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What does Asukayama mean?

In Japanese History on March 21, 2017 at 4:28 pm

Asukayama (Mt. Asuka)

asukayama sakura

The 花見 hanami cherry blossom viewing season is right around the corner, so I thought it was the perfect time to look into one Edo’s most important hanami spots. It’s not as famous these days, but 飛鳥山 Asukayama Mt. Asuka is still a major hanami spot – it just tends to be more for locals these days. However, in the Edo Period, well to do Edoites and inhabitants of 大江戸 Ōedo the Greater Edo Area came from far and wide to enjoy the 桜 sakura cherry blossoms on this hilltop.

Commoners also came, providing they had the time and wherewithal to make a day trip. You see, walking to Asukayama wasn’t easy – even for the rich. This small “mountain” was located outside of Edo in an area known as 武蔵国豊嶋郡王子村 Musashi no Kuni Toshima-gun Ōji Mura Ōji Village, Toshima District, Musashi Province. Today this area isn’t part of 豊島区 Toshima-ku Toshima Ward, but rather a part of Tōkyō’s 北区 Kita-ku Kita Ward on the northernmost border of 東京都 Tōkyō-to Tōkyō Metropolis and 埼玉県 Saitama-ken Saitama Prefecture[i].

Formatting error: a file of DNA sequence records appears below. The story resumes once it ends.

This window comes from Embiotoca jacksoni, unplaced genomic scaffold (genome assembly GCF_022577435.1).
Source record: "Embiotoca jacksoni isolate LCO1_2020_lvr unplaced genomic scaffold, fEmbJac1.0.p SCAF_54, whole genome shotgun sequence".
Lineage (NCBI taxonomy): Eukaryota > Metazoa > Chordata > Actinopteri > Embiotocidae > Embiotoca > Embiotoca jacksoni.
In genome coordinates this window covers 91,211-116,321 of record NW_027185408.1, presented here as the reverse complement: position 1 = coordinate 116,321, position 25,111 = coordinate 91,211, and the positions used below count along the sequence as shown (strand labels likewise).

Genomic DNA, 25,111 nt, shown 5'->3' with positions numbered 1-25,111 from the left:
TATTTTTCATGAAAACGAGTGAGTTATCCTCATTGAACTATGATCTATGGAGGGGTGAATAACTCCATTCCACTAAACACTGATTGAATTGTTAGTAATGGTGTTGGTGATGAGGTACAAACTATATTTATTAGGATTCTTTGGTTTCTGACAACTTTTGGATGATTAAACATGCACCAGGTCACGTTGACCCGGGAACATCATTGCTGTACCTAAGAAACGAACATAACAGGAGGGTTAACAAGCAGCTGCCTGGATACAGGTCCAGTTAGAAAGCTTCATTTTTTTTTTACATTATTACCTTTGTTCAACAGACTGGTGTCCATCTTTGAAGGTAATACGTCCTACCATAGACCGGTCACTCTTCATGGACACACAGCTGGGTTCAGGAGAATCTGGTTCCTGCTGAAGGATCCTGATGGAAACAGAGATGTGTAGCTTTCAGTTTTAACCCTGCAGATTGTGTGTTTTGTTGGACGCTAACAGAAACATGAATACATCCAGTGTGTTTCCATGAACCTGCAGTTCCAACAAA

asukayama hanami

Just to give you an idea of the distance, it would take someone in modern clothes using modern roads about two hours to walk from 日本橋 Nihonbashi to Ōji. Walking in a kimono on dirt roads could have easily taken three hours or more. The route hanami-goers would have taken in the Edo Period, was the 日光街道 Nikkō Kaidō Nikkō Highway which connected Edo Castle with the elaborate funerary temples dedicated to the first and third shōguns, 徳川家康 Tokugawa Ieyasu and 徳川家光 Tokugawa Iemitsu, in Nikkō[ii].

The village of Ōji wasn’t a 宿場町 shukuba machi post town, but by the middle of the Edo Period, it was fully prepared to accommodate as many hanami-goers as possible. Elegant teahouses in this rustic area catered to samurai and merchants, but there were also more modest accommodations available for wealthy farmers who might also have made the long journey out here. Presumably, drinking & whoring were rampant[iii].

ojiya meiji

Teahouse Oji-ya in the Meiji Period, located on the Otonashi River beneath Asukayama.

Let’s Compare Some Kanji



(no meaning, this is ateji; the kanji are just sounds)